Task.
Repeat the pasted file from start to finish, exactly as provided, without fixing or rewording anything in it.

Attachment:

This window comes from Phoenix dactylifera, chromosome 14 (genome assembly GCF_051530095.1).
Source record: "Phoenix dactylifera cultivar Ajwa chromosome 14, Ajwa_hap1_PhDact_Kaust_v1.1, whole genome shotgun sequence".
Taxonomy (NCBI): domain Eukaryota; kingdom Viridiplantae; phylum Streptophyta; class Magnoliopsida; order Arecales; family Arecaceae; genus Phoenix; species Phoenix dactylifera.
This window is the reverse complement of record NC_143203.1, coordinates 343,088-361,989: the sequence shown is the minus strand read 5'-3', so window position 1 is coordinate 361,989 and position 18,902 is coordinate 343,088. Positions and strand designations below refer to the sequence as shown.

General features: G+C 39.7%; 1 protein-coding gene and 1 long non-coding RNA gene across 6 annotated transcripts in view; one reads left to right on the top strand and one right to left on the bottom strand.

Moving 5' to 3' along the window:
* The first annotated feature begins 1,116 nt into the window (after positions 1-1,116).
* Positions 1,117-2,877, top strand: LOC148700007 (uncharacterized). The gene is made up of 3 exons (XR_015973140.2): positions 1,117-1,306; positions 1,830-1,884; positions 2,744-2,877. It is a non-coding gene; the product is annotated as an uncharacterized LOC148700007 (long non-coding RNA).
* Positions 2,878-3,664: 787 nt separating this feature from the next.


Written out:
This window comes from Phoenix dactylifera, chromosome 14 (genome assembly GCF_051530095.1).
Source record: "Phoenix dactylifera cultivar Ajwa chromosome 14, Ajwa_hap1_PhDact_Kaust_v1.1, whole genome shotgun sequence".
Taxonomy (NCBI): domain Eukaryota; kingdom Viridiplantae; phylum Streptophyta; class Magnoliopsida; order Arecales; family Arecaceae; genus Phoenix; species Phoenix dactylifera.
This window is the reverse complement of record NC_143203.1, coordinates 343,088-361,989: the sequence shown is the minus strand read 5'-3', so window position 1 is coordinate 361,989 and position 18,902 is coordinate 343,088. Positions and strand designations below refer to the sequence as shown.

General features: G+C 39.7%; 1 protein-coding gene and 1 long non-coding RNA gene across 6 annotated transcripts in view; one reads left to right on the top strand and one right to left on the bottom strand.

Moving 5' to 3' along the window:
* The first annotated feature begins 1,116 nt into the window (after positions 1-1,116).
* Positions 1,117-2,877, top strand: LOC148700007 (uncharacterized). The gene is made up of 3 exons (XR_015973140.2): positions 1,117-1,306; positions 1,830-1,884; positions 2,744-2,877. It is a non-coding gene; the product is annotated as an uncharacterized LOC148700007 (long non-coding RNA).
* Positions 2,878-3,664: 787 nt separating this feature from the next.